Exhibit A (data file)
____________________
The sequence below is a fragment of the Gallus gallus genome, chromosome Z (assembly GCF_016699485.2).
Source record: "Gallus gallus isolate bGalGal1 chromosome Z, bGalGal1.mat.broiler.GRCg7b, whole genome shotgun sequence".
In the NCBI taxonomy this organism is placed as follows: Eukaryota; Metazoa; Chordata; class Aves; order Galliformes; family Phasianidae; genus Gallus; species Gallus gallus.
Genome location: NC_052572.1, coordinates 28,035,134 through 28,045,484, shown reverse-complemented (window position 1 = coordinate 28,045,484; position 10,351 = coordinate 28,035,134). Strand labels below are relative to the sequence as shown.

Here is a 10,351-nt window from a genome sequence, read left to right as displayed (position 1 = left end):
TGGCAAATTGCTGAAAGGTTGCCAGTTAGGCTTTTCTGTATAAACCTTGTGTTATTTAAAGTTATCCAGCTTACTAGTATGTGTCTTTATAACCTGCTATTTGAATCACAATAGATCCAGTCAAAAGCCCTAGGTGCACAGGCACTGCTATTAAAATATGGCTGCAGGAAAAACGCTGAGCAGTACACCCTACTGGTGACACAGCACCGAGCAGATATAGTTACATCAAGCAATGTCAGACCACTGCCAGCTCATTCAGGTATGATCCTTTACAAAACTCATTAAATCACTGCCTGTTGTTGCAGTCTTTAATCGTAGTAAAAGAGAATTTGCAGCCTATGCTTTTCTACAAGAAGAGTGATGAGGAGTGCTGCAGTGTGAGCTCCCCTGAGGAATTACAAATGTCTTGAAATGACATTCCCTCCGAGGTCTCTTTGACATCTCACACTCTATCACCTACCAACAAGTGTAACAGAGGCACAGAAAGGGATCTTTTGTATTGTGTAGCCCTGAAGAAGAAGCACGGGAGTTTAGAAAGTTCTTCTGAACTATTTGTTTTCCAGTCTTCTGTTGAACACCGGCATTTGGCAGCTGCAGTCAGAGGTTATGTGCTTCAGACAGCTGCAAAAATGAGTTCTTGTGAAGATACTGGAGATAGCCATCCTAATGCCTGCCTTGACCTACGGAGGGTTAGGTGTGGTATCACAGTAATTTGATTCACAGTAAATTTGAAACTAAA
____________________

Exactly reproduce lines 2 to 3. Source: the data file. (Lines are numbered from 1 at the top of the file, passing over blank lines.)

Source record: "Gallus gallus isolate bGalGal1 chromosome Z, bGalGal1.mat.broiler.GRCg7b, whole genome shotgun sequence".
In the NCBI taxonomy this organism is placed as follows: Eukaryota; Metazoa; Chordata; class Aves; order Galliformes; family Phasianidae; genus Gallus; species Gallus gallus.